Howard also laid the groundwork for his success. He spent four years getting himself, his family and his finances in a position to make the leap. There are still no guarantees. Every new adventure had the risk of failure built into it. My worst fears were realized when I found myself unemployed, in debt and stuck in a house in a part of the country where I couldn’t put my marketable skills to work. And it’s so fears that often keep us from making a change. We might hate our jobs, as Howard did, but still be scared to immobility by the fear that losing our income will ruin us. Howard also had this fear. His biggest fear in 2004 about making the left turn was 

Poverty, hunger, and crawling back into the tech industry begging for a job. 

And here’s the irony in our two situations, what Howard feared, I longed for. I love working in the tech industry. My most enjoyable jobs have been in middle-management. I truly enjoy the industry and the ability to work with a team to create software solutions. 

Should you make a change? Have you thought about it? Have you thought, “I really hate what I’m doing, and I’d love to be able to do this other thing,”? It would be a lot easier to make the move if we knew the outcome before we started. But, I guess that’s part of the process too. Like playing a rugby match, if you knew the winner before you started, you’d still play. It’s not about which team comes out ahead in the end. It’s about the process of getting from here to there and the how many times you are going to get knocked down and get back up again. 

I asked Howard what the best and worst parts of working for himself are. 

Best? I can plan things so that I only do what I love. I only tackle projects that interest me.

Worst? My plans don’t always work out. Sometimes I have to do crappy stuff I don’t like, and in this organization there really isn’t anybody for me to delegate those things to.

I don’t know if I’ll have the courage to make another left turn at 50 or 55 or 60. But, if I do, I know a couple of things.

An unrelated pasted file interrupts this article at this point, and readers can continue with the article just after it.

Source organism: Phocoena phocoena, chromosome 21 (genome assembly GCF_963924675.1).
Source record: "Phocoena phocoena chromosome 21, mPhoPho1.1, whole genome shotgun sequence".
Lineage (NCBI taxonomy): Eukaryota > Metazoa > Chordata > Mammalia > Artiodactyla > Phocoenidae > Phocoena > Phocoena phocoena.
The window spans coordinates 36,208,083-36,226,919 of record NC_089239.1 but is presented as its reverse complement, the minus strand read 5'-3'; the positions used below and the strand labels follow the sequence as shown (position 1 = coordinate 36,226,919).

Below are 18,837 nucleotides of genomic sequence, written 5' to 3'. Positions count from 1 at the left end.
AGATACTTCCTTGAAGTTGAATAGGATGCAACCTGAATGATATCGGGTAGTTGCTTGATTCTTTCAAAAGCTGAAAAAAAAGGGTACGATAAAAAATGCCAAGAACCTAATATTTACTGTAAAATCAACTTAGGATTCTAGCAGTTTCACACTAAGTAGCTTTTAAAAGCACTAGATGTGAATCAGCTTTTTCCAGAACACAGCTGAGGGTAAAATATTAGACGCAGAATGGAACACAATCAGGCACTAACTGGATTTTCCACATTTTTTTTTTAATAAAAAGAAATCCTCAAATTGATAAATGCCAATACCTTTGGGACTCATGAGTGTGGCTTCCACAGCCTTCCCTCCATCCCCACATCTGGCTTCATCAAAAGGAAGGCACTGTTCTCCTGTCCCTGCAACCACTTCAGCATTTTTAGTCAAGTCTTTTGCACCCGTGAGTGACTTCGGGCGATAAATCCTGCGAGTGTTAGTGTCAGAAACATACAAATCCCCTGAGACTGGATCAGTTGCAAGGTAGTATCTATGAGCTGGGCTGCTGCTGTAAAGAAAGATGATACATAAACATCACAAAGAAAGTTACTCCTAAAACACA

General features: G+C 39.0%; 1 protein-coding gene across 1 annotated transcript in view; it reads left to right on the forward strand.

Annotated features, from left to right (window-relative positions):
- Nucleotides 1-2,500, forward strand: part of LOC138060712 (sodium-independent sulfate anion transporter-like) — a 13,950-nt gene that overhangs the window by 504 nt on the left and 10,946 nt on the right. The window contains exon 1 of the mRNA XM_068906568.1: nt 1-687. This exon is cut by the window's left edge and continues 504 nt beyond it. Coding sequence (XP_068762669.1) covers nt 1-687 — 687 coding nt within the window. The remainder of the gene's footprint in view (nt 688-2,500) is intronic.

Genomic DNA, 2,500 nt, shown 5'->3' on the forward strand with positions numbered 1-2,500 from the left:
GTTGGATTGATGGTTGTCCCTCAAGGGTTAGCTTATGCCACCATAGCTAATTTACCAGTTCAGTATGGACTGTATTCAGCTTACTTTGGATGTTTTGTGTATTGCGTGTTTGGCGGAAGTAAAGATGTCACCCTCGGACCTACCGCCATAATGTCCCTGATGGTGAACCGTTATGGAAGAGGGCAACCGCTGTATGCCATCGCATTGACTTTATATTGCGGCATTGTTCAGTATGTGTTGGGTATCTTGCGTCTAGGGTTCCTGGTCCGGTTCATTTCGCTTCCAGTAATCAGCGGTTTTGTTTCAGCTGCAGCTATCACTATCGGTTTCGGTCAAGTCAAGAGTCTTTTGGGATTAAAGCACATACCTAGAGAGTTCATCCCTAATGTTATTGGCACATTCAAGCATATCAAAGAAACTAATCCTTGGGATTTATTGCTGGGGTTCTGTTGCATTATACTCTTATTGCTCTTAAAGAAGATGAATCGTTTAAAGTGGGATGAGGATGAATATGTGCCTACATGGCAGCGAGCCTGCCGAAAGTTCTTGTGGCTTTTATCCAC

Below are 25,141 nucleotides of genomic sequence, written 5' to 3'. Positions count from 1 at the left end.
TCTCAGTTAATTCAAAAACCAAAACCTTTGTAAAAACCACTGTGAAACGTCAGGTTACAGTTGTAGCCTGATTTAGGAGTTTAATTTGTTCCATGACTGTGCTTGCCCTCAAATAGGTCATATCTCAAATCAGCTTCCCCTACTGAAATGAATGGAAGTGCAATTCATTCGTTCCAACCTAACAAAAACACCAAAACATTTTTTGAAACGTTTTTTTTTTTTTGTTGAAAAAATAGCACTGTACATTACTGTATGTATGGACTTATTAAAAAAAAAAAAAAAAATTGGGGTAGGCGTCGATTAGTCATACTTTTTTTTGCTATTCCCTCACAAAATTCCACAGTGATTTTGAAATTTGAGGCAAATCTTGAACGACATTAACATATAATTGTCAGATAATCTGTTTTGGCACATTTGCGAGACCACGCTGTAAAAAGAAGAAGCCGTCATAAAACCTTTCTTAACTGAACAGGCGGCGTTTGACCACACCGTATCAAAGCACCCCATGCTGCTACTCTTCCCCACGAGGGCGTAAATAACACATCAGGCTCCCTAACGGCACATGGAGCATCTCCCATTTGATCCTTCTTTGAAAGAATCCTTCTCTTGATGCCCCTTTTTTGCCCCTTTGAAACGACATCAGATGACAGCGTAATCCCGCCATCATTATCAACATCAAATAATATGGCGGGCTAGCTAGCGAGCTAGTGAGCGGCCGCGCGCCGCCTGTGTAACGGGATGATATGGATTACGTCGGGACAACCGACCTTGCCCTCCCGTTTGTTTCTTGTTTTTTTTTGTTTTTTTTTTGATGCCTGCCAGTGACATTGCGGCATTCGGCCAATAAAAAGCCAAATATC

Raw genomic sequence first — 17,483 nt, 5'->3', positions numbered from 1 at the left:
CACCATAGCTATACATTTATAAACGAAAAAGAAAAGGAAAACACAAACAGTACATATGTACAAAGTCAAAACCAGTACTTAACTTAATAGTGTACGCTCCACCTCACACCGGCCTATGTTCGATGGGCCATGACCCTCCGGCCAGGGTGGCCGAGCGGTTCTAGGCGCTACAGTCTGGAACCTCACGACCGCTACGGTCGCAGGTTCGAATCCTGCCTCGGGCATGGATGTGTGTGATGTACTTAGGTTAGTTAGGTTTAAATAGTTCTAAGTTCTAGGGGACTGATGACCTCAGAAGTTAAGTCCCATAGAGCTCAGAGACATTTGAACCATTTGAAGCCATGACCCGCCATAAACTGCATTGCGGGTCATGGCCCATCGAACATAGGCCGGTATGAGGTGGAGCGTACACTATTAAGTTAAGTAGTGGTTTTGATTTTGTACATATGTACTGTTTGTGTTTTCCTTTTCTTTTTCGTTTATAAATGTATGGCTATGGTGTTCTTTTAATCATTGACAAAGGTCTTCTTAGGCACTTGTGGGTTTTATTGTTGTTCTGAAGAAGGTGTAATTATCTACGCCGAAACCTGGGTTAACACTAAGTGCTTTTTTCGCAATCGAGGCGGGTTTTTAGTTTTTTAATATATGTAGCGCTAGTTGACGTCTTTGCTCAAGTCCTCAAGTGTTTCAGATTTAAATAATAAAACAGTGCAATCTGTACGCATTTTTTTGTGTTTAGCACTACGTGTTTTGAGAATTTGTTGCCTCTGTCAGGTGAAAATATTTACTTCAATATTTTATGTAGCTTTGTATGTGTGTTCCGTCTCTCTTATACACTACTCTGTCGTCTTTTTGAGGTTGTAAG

• The worst thing may be having to return to IT, and that’s not terrible for me
  • I need to take advice from Howard and start planning my turn well before I get to it
  • I can survive
  • There are people who’ve done it and done it well. I can too

Rodney M Bliss is an author, columnist and IT Consultant. His blog updates every weekday at 7:00 AM Mountain Time. He lives in Pleasant Grove, UT with his lovely wife, thirteen children and grandchildren. 

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(c) 2015 Rodney M Bliss, all rights reserved 

  1. Coming here courtesy of Howard Taylor… You took a HUGE risk and it flamed out horribly… but you didn’t let it destroy your family. We all know that not everything we do is going to work out, but you had the guts to take the risk, and the fortitude to survive when it bit you. I have seen, close up, people sacrifice their family on the alter of their career, so I say, if you maintained your family and most of your sanity, learned a valuable lesson, and you now know, beyond any doubt, what is important in your life, the experience was not without some small triumphs… Kudis to you, both for being willing to take the risk, and be willing to work through it when it went it went all pear shaped. Well done, sir.

  2. Build your audience/loyalty base first.

  3. In a weird bit of irony, part of the reason I took this risk was seeing Howard’s success. We talked about it and he encouraged me. In hindsight, I was seeing things in the job that I wanted to see and ignoring the warning signs.

    But, yes, having the courage to jump off the rails has a certain nobility to it. Crazy, but still somewhat admirable.